So agonizing was the dying of the young man, so horrible his cries of affliction, so precisely were his screams encoded into the minds of the villagers that now, when the Colonel sends his soldiers to escort the victims to the ropes, the loved ones merely pay the fee to the agents, and the victim voluntarily dies at home within the hour.

When Marty finished the parable, both the interviewer and the photographer, shocked by the tale, stood speechless, while the cameraman, somewhat mesmerized, continued to hold the record button.

Marty shrugged, picked up his sign, and smiled into the still running camera.

Eventually, the reporter rushed the unedited copy to leaders of both the Democratic and the Republican parties. In a rare gesture of authentic bi-partisanship, they ordered Marty jailed.

The reporter led the agents to Marty's homeless home, and they took him to a prison where they tortured him without mercy. They stretched him out on the pain-inducing table allowing the machine to inflict its precise afflictions.

As Marty twisted in agony, he cried out in anguish and in torment.

Yet, those outside who heard the cries could not remember the meaning of the sounds.

Copyright©2016 by Thom Brucie – All Rights Reserved

Friday, December 9, 2016

Protest Series - Sharon Scholl

“Second Thoughts on the Second Amendment”

Sharon Scholl

Not reason – but romance,
power in the palm,
death dancing on the finger tips.

Not sense – but swagger,
street punks wearing menace
like a sport coat,
hunters hoisting bloody fur
above the grisly door to manhood.

Not deliberation – but delight,
the stroking hand gliding down the barrel,
the sensual satisfaction of a smoking bore.

Not study – but status,
the video hero spraying
a fire fan of bullets.

Blind fear – security in a desk drawer.
Blind rage – revenge by fire power.
The shotgun in the truck,
the pistol on the hip.
not reason – but romance.

“The Mute”

Sharon Scholl

She never spoke again
after the rape.

Not from fear, for what worse
might she suffer.

Not for lack of sympathy
for those whose tears and pleading
turned her silence to their despair.

She simply had nothing to say
to a world in which
such things can happen.

“Gathering Petition Signatures”

Sharon Scholl

The elderly I can’t forgive;
how they shuffle up like gray cranes
poisoned on pollution,
how they peruse the proposal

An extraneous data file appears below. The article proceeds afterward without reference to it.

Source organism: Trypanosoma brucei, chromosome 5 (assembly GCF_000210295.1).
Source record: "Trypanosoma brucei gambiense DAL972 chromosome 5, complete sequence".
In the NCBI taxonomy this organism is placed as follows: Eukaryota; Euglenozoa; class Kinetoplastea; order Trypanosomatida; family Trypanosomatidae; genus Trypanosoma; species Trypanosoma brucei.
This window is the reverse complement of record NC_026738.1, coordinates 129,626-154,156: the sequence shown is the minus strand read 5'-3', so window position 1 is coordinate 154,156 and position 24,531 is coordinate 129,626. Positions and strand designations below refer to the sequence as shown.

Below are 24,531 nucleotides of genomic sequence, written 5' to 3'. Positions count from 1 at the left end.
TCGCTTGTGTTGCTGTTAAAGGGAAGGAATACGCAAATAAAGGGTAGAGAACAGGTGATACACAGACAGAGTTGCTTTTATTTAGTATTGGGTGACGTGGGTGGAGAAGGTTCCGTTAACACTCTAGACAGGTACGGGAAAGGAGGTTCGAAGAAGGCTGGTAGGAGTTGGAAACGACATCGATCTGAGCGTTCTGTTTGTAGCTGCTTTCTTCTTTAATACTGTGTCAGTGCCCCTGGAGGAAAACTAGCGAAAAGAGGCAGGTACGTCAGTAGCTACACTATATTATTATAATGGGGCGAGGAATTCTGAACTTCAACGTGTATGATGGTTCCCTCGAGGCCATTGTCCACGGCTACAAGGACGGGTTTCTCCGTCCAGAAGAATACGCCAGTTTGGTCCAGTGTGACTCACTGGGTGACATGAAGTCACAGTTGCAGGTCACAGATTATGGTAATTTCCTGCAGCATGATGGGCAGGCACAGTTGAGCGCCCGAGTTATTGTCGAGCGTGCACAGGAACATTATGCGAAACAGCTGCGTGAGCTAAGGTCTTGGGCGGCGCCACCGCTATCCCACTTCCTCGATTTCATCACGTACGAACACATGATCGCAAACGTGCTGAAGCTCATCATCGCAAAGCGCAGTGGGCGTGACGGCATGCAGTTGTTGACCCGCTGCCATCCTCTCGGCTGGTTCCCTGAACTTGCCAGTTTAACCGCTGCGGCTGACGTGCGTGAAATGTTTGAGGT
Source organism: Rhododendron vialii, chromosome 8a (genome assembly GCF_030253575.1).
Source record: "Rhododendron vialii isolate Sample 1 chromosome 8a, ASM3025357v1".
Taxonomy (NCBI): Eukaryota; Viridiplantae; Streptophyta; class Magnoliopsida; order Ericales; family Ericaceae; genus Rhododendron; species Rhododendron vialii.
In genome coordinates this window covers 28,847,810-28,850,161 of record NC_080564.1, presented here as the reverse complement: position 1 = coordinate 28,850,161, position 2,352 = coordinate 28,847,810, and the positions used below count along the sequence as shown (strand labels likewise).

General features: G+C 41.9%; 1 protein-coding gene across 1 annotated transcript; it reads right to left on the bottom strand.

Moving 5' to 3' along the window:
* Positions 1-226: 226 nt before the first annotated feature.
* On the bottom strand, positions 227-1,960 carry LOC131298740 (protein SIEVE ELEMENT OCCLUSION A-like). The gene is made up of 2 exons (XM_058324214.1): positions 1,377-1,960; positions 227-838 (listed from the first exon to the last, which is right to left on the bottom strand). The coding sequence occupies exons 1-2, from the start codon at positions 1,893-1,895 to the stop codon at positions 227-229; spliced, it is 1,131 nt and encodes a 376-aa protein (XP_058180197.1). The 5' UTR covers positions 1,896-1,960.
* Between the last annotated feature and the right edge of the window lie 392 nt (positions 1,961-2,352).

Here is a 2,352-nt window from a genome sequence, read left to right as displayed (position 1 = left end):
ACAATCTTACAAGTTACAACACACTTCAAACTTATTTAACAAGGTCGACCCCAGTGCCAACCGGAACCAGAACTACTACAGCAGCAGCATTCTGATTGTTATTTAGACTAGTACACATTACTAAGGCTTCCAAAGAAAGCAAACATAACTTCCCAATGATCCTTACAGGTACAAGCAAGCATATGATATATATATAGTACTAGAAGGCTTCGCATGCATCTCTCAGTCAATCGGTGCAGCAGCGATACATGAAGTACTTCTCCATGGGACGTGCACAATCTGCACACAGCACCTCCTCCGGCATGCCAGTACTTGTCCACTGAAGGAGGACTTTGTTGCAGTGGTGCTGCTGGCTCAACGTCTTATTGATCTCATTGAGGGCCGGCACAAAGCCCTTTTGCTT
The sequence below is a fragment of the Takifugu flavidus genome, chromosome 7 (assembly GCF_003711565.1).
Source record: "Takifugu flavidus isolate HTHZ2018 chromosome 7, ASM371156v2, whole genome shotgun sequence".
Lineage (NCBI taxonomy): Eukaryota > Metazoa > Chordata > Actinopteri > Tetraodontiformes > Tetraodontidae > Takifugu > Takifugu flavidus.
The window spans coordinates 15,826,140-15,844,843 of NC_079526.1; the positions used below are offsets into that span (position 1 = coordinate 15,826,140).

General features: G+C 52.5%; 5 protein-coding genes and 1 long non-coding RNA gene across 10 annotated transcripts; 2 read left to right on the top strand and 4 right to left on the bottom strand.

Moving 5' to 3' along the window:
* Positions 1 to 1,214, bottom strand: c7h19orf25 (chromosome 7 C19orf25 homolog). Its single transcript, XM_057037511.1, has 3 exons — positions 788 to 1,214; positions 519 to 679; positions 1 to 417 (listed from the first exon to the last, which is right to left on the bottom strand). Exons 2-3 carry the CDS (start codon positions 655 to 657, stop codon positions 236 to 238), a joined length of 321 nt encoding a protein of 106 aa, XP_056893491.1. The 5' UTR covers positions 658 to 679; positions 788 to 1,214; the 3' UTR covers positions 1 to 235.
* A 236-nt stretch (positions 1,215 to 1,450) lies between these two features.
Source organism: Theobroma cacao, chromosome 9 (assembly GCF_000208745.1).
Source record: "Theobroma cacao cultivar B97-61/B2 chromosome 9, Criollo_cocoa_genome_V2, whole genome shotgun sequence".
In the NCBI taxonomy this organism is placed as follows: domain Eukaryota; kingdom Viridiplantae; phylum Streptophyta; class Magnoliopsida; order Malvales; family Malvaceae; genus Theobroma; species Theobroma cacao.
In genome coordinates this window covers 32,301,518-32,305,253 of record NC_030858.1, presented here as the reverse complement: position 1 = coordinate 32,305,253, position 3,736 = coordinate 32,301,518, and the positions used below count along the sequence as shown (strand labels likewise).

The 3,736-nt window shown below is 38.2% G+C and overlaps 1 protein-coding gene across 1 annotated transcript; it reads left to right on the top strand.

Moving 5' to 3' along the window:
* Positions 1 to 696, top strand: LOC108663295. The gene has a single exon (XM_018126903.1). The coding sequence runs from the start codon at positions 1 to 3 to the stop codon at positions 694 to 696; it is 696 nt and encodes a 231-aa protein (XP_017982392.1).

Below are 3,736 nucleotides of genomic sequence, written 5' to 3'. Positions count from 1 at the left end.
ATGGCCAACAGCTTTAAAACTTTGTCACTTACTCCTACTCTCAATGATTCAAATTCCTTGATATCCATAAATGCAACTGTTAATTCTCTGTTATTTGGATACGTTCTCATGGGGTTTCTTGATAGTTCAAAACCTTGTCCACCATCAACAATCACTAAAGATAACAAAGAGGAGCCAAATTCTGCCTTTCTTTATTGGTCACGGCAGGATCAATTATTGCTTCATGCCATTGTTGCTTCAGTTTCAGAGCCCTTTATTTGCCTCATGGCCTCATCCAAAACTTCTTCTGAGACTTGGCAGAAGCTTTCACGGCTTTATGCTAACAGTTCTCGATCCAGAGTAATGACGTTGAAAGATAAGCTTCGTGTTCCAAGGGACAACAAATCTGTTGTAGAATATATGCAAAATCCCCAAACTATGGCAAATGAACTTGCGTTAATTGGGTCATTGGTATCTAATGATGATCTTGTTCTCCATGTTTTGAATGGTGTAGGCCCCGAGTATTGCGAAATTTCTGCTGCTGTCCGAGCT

and declare it futile.

Too many defeats, too many
passionate ideals gone to seed.
They care too much about being fooled
to care about being foolish.
Whatever the idea, it will cost too much.

I want to yell at them, SIGN
because you have lost so much,
because you enable the robbery,
because you need to be angry.
Sign because you aren’t dead yet.

Copyright©2016 by Sharon Scholl – All Rights Reserved

Thursday, December 8, 2016

Protest Series - More from J.K. Zimmerman

“The Bad Rappin' of D-Rap Da Donald aka Li'l Hands”

James K. Zimmerman

(as performed live on YouTube
with DJ Micky P and Kellyanne Da Con)

Yo! (beat) Let's go! (beat)
Lemme hear ya say no to Mexico!
Do it, yo! (beat) Go low! (beat)
Lemme hear ya say no to Mexico!

I don't gimme no hugs
to the thugs with the drugs
gonna build me a wall
so straight, so tall
so beautiful! (beat)
so beautiful! (beat)

(beat) Give it up now!
Yo! (beat) Let's go! (beat)
Lemme hear ya say no to Mexico!
C'mon, yo! (beat) Go low! (beat)
Lemme hear ya say no to Mexico!

Make a fist (beat), make a fist! (beat)
Get rid of them Muslim terrorists!
Take 'em down (beat), bomb 'em out (beat)
y'all know every day what I'm talkin' about!

Say yo! (beat) Let's go! (beat)
Lemme hear ya say no to Mexico!
Do it, yo! (beat) Go low! (beat)
Lemme hear ya say no to Mexico!

Put your hands up! (beat)
Put your hands up! (beat)
Put your hands up! (beat)
Put your hands up! (beat)

I can catch any bitch
by the tits or the snatch
I can take it so far 'cause
y'know I'm a star!

Believe it! (beat)
Show me love now! (beat)
Believe it! (beat)
Show me love now! (beat)

An' say yo! (beat) Let's go! (beat)
Lemme hear ya say no to Mexico!
Say yo! (beat) Go low! (beat)
Lemme hear ya say no to Mexico!

Stand up! (beat) Stand up! (beat)
Put the cuffs on Crooked Hillary
'cause she lies (beat), no surprise (beat)
don't give 'er no bail, she be rottin' in jail!

Put your hands up! (beat)
Put your hands up! (beat)
Put your hands up! (beat)
Put your hands up! (beat)

An' say yo! (beat) Let's go! (beat)
Lemme hear ya say no to Mexico!
Do it, yo! (beat) Go low! (beat)
Lemme hear ya say no to Mexico!

Give it up now! (beat)
Give it up! (beat)
Put your hands up (beat)
for America!

Give it up now! (beat)
Give it up! (beat)
Put your hands up (beat)
for America!

(Fade to white)


James K. Zimmerman

they accepted you
with grace in their midst
though your face

was not like theirs, your need
was not like theirs, and with you

they prayed for an hour
or more, ‘til the dark

in your heart opened up
their blood flowing free

and the walls cried out
with every shot, the pews

crumpled in pain, the street
wept red in the gutter

it was all of us
dying, we were all
of us dying, all of us

dying last night

Copyright©2016 by James K. Zimmerman – All Rights Reserved

Tuesday, December 6, 2016

Protest Series - Lauren Coe

“do not tell me to smile”

Lauren Coe

locker room talk.
boys will be boys.
but it was just a joke.
you’re so pretty when you smile.

his words are far away but i can feel them inside
coursing through my inner organs 
my throat my chest my veins my heart.
you’re so pretty when you smile. 

his words are the finger that punctures me
the organ that penetrates my quietest moments
the blade that scrapes the wound
you’re so pretty when you smile. 

but i am not surprised by his words. 
they are deeply held beliefs 
they are the religion that feeds our society.
and from his pulpit he will continue to preach

but unlike the first time, the second time,
the third time, the last time
he will not speak over me. 
i will not abide by the predatory sermon.

i will play the nastiest hand with my deck of woman cards because
my body is not ratable and my choices are not punishable
and my pussy is not up for grabs
so don’t tell me to smile. 

don’t tell me to smile because
this time i’m fighting back. 

Copyright©2016 Lauren Coe – All Rights Reserved